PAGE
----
A-29 Super Tucano Crashes Outside Moody, Pilots Eject

An A-29 Super Tucano pitch to land in Kabul, Afghanistan, April 28, 2016. (U.S. Air Force photo/Staff Sgt. Larry E. Reid Jr.)
An A-29 Super Tucano pitch to land in Kabul, Afghanistan, April 28, 2016. (U.S. Air Force photo/Staff Sgt. Larry E. Reid Jr.)

An A-29B Super Tucano attack aircraft slated for the Afghan air force crashed in a residential area outside Moody Air Force Base on Monday, but neither the pilots nor residents on the ground were injured, the U.S. Air Force said.

Two pilots from the 81st Fighter Squadron -- who weren't identified and whose nationalities weren't released -- ejected from the turboprop aircraft during a routine training flight around 2:50 p.m. near Homerville, Georgia, the service said in a statement late Monday.

While the aircraft crashed into a residential area, it didn't strike any structures, a spokesman at the base told Military.com on Tuesday morning. Both pilots were taken to the nearby Clinch Memorial Hospital for evaluation and were released, according to the statement.

The U.S. Air Force will investigate the cause of the mishap and release the findings at a later date, the service said.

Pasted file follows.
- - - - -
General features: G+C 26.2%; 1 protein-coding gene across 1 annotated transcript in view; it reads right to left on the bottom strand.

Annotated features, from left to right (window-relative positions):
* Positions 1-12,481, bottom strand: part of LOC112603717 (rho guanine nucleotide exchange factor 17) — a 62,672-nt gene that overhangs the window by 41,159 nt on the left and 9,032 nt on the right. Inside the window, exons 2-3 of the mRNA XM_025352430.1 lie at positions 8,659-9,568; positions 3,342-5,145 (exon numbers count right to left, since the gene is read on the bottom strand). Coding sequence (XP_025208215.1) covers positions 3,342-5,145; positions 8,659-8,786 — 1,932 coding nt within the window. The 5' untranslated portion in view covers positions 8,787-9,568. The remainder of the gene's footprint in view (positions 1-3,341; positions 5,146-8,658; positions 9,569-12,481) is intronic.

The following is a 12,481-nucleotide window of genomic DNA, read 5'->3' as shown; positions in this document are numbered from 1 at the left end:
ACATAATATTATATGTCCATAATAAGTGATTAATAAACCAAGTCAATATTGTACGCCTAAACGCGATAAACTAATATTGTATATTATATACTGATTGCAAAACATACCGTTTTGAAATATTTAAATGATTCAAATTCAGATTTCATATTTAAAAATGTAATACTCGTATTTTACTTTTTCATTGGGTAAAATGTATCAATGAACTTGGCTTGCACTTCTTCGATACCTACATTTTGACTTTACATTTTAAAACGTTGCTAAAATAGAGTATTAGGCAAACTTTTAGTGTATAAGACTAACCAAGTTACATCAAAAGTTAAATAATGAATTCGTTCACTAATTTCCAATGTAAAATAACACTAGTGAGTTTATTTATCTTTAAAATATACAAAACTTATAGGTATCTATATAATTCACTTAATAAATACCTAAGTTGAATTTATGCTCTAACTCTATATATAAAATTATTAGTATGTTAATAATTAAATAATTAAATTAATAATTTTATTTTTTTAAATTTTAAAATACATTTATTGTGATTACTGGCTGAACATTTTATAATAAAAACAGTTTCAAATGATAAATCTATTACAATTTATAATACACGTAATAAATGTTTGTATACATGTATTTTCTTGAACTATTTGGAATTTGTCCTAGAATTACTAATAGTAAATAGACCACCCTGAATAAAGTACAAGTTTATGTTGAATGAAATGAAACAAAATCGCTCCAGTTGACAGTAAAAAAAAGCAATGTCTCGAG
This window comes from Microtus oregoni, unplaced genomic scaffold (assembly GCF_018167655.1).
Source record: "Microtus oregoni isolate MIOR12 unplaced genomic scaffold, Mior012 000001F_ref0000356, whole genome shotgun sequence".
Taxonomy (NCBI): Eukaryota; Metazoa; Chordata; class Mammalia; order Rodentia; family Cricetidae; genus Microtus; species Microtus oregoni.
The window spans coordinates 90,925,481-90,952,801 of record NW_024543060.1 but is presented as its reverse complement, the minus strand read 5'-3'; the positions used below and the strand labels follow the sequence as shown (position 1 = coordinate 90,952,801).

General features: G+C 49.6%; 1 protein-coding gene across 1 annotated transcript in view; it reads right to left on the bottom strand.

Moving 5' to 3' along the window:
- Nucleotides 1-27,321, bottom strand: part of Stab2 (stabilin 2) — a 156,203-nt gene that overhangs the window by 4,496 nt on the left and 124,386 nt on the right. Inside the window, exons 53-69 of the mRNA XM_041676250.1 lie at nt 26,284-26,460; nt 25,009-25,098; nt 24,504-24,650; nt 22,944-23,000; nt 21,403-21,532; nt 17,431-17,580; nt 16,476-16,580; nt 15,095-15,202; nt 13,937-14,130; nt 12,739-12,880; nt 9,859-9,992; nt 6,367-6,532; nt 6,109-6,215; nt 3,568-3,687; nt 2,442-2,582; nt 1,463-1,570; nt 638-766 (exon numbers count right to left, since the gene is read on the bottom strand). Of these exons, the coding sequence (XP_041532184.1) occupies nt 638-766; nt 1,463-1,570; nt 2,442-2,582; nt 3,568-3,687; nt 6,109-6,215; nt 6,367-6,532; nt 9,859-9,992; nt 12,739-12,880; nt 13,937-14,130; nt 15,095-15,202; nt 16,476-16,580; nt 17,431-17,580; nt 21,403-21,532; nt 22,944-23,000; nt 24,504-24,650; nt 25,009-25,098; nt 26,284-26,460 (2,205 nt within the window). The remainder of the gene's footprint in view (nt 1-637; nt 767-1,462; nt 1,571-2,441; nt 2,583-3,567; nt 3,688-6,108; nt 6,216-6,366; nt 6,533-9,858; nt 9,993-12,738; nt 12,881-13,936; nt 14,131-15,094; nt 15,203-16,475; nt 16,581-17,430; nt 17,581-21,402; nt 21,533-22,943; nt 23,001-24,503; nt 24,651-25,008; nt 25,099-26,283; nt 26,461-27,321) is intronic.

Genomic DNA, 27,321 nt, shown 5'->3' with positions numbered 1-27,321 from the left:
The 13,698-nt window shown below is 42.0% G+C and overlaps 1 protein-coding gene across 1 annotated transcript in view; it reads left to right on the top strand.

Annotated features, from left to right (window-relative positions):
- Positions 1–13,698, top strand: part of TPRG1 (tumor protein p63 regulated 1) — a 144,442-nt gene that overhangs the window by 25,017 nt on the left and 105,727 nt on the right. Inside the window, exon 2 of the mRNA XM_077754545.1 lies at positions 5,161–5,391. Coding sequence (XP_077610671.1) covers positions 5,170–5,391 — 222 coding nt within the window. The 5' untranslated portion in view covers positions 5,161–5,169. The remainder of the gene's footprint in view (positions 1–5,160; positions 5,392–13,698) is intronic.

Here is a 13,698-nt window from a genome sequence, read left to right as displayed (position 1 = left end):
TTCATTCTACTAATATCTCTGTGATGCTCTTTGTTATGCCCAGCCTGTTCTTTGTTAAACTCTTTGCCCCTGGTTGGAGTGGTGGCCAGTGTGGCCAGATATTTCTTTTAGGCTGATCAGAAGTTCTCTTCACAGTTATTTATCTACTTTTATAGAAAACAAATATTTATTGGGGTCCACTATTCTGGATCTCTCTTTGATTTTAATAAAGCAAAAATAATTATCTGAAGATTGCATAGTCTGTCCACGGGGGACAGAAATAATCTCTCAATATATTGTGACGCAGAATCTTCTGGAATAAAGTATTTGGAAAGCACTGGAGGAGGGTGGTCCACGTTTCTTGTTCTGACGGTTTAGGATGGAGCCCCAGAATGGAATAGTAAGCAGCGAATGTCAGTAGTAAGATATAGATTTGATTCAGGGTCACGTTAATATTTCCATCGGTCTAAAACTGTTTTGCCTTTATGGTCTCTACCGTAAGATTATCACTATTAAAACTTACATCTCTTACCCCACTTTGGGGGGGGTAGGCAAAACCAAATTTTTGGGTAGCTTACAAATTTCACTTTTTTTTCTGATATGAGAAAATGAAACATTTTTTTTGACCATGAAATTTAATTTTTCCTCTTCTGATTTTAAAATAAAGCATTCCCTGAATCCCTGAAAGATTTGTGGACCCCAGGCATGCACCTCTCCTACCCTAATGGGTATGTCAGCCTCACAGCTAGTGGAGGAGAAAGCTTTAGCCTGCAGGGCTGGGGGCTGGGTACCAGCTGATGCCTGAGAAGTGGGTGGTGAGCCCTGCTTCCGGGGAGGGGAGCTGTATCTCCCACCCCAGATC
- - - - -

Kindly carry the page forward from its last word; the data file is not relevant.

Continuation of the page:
As of last month, the Afghan air force had trained about 20 pilots to fly eight of the Super Tucanos. The training takes place at Moody.

A U.S.-funded $427 million contract calls for a total of 20 A-29s made by the Brazilian firm Embraer S.A. in partnership with the U.S.-based Sierra Nevada Corp. to be delivered to Afghanistan by 2018.

The A-29s, designed for close-air support, carry a 20mm cannon below the fuselage and one 12.7mm machine gun under each wing, and can also fire 70mm rockets and launch precision-guided bombs.

The Afghans have flown several hundred missions since the aircraft became operational in April 2016, though they're reportedly dropping munitions at a far higher rate than U.S. pilots at a time when civilian casualties from airstrikes are mounting.

The Military Times newspapers in 2016 reported 138 A-29 missions out of a total of 328, or 43 percent, involved firing or the dropping of munitions, while U.S. aircraft had a drop rate of about 12 percent.

Meanwhile, the U.N. Assistance Mission in Afghanistan, or UNAMA, released a report in Kabul on Feb. 7 stating that in 2016, "Airstrikes carried out by Afghan and international forces caused 590 civilian casualties (250 deaths and 340 injured), nearly double that recorded in 2015 and the highest since 2009."

-- Richard Sisk contributed to this report.

-- Brendan McGarry can be reached at brendan.mcgarry@military.com. Follow him on Twitter at @Brendan_McGarry.

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